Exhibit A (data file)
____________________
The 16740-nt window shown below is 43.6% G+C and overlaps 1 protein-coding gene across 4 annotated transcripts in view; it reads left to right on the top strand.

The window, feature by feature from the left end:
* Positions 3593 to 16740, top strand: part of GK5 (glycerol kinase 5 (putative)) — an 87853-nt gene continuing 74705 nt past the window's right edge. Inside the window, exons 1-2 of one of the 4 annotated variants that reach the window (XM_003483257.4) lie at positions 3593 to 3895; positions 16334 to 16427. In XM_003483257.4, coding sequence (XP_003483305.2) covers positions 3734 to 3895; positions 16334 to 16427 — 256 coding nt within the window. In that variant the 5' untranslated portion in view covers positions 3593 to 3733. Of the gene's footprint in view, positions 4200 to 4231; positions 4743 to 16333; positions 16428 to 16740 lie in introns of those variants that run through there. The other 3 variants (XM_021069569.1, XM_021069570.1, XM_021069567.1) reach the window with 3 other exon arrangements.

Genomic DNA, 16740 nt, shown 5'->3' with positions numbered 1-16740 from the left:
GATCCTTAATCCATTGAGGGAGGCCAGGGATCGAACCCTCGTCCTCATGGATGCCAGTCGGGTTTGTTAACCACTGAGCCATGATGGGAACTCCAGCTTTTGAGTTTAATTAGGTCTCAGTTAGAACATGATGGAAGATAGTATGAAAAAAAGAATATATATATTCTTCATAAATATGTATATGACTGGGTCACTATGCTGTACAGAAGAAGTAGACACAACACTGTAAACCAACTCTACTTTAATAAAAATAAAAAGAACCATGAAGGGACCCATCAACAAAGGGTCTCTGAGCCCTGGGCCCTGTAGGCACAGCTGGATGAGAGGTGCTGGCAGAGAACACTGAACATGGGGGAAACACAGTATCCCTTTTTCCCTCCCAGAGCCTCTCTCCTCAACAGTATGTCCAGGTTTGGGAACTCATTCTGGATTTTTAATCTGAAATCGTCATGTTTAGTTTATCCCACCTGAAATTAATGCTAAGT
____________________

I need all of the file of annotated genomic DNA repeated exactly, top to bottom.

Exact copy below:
The 16740-nt window shown below is 43.6% G+C and overlaps 1 protein-coding gene across 4 annotated transcripts in view; it reads left to right on the top strand.

The window, feature by feature from the left end:
* Positions 3593 to 16740, top strand: part of GK5 (glycerol kinase 5 (putative)) — an 87853-nt gene continuing 74705 nt past the window's right edge. Inside the window, exons 1-2 of one of the 4 annotated variants that reach the window (XM_003483257.4) lie at positions 3593 to 3895; positions 16334 to 16427. In XM_003483257.4, coding sequence (XP_003483305.2) covers positions 3734 to 3895; positions 16334 to 16427 — 256 coding nt within the window. In that variant the 5' untranslated portion in view covers positions 3593 to 3733. Of the gene's footprint in view, positions 4200 to 4231; positions 4743 to 16333; positions 16428 to 16740 lie in introns of those variants that run through there. The other 3 variants (XM_021069569.1, XM_021069570.1, XM_021069567.1) reach the window with 3 other exon arrangements.

Genomic DNA, 16740 nt, shown 5'->3' with positions numbered 1-16740 from the left:
GATCCTTAATCCATTGAGGGAGGCCAGGGATCGAACCCTCGTCCTCATGGATGCCAGTCGGGTTTGTTAACCACTGAGCCATGATGGGAACTCCAGCTTTTGAGTTTAATTAGGTCTCAGTTAGAACATGATGGAAGATAGTATGAAAAAAAGAATATATATATTCTTCATAAATATGTATATGACTGGGTCACTATGCTGTACAGAAGAAGTAGACACAACACTGTAAACCAACTCTACTTTAATAAAAATAAAAAGAACCATGAAGGGACCCATCAACAAAGGGTCTCTGAGCCCTGGGCCCTGTAGGCACAGCTGGATGAGAGGTGCTGGCAGAGAACACTGAACATGGGGGAAACACAGTATCCCTTTTTCCCTCCCAGAGCCTCTCTCCTCAACAGTATGTCCAGGTTTGGGAACTCATTCTGGATTTTTAATCTGAAATCGTCATGTTTAGTTTATCCCACCTGAAATTAATGCTAAGT